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    Location: Aberystwyth, Wales, United Kingdom

    I am the owner and managing director of Information Automation Limited (IAL), a company that specialises in research, consultancy and training for the information profession. We are particularly interested in all forms of electronic information resources (e-journals, e-books, etc) and I teach a course in electronic publishing at the Department of Information Studies in Aberystwyth. Drilling down still further(!), my interests centre on the quality and evaluation of electronic information, and in the thinking that underpins activities in library and information science.


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    Saturday, December 31, 2005

    Wikipedia veracity

    It seems ages ago that I posted on trusting Wikipedia - in fact, it was only a couple of weeks, but the debate has continued, particularly on Nascent. It seems to me that there are a couple or so ways in which a test of authority could be demonstrated to naive readers.

    1. Entries, and parts of entries and corrections or emendations, could be dated and signed.

    2. Text when first input should appear as a pale shade, and only darken towards full-on colour as more and more people read it without disagreeing. A more sophisiticated version of this could be facilitated by a 'vote agreement' box at the end of each paragraph.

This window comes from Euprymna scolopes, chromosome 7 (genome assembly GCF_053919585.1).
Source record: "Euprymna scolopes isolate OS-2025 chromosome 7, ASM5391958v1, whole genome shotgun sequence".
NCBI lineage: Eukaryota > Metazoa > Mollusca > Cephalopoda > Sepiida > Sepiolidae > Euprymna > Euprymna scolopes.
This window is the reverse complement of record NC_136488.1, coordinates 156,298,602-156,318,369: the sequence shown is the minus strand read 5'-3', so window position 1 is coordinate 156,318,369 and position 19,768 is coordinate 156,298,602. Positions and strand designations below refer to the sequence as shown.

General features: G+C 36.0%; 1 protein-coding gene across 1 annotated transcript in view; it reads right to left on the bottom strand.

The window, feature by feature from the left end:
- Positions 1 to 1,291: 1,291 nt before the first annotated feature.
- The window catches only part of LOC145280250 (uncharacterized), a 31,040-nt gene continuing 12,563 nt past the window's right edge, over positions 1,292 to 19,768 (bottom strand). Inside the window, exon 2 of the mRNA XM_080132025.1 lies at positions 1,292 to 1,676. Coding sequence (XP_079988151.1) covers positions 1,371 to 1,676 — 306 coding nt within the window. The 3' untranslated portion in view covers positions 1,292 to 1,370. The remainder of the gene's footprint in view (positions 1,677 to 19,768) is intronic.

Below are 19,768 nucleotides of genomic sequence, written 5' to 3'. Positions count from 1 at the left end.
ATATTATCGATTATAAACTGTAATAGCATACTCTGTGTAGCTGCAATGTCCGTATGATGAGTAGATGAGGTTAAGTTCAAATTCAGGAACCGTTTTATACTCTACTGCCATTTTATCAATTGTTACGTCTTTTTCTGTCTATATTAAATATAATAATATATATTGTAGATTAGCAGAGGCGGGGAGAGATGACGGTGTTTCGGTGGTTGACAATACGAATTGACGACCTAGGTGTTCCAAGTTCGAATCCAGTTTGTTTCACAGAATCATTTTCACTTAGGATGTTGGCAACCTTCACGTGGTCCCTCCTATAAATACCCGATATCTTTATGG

More debatable - although it would show possible geographic bias - is

    3. Text could be colour coded according to the geographical region of the writer.

    But, of course you're right, reader, none of that would be necessary if education systems included a module which turned children (and others) into information literate Internet users - users who would instinctively distrust what they read until it could be verified; users who would understand the need to validate information.

    Purchasers of almost all physical goods understand the 'caveat emptor' approach - information, whether free or purchased, whether digital or physical - must be tried and tested in just the same way as fruit is tested for ripeness or cars for road-worthiness. Wikipedia is what it says on the tin: a "free encyclopedia that anyone can edit". If that doesn't ring warning bells ...

    In fact, ramping up the apparent authority with colour coding and dates would probably be a dis-service, suggesting that the information was something that it was not.

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